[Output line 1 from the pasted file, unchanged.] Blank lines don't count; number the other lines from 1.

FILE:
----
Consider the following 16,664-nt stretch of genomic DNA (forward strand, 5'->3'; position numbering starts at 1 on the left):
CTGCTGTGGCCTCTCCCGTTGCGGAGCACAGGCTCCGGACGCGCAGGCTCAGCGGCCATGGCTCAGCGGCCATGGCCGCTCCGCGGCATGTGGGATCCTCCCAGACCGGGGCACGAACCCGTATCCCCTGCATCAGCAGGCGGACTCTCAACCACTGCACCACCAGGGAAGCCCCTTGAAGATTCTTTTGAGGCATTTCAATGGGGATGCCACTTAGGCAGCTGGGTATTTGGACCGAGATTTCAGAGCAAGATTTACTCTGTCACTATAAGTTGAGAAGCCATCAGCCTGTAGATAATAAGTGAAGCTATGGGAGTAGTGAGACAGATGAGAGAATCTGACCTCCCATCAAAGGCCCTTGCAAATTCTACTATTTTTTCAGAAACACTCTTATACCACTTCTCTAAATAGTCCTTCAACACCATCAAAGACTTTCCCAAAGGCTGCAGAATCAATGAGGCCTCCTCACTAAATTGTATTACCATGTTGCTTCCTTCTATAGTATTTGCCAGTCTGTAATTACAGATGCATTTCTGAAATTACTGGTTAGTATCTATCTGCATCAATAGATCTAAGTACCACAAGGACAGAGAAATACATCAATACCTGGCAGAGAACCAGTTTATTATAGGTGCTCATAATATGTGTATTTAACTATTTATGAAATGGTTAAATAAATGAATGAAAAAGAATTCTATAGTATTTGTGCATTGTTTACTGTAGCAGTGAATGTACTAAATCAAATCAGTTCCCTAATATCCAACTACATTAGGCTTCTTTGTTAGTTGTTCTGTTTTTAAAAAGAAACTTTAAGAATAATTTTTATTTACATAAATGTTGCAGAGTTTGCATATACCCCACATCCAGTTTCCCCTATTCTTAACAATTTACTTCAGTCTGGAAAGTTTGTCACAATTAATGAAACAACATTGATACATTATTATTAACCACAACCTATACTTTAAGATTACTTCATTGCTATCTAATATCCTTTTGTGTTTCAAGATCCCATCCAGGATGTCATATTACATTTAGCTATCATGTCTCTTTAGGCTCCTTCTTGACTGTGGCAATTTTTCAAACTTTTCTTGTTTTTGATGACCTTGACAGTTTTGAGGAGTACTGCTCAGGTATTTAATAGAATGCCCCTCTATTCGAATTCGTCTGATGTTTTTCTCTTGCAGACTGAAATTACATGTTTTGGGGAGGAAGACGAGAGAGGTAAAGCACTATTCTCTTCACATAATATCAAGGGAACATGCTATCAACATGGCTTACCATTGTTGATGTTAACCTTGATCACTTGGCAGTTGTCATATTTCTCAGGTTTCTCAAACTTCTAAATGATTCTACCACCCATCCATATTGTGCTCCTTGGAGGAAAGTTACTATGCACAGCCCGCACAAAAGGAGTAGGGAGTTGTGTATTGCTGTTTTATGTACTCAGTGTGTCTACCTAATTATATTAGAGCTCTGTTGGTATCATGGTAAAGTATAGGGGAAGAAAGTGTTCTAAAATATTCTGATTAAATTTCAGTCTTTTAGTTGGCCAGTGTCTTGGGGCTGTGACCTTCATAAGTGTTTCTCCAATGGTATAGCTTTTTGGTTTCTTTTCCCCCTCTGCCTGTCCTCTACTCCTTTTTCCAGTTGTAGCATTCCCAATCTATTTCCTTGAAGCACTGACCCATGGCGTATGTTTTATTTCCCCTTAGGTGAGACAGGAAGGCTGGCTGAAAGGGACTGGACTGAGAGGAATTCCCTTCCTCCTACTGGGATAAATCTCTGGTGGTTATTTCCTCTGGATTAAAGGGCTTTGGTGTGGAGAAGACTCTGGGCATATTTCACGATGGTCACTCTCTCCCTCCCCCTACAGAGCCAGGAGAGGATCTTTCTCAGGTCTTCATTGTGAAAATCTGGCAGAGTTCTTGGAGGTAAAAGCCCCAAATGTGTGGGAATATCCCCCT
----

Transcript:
Consider the following 16,664-nt stretch of genomic DNA (forward strand, 5'->3'; position numbering starts at 1 on the left):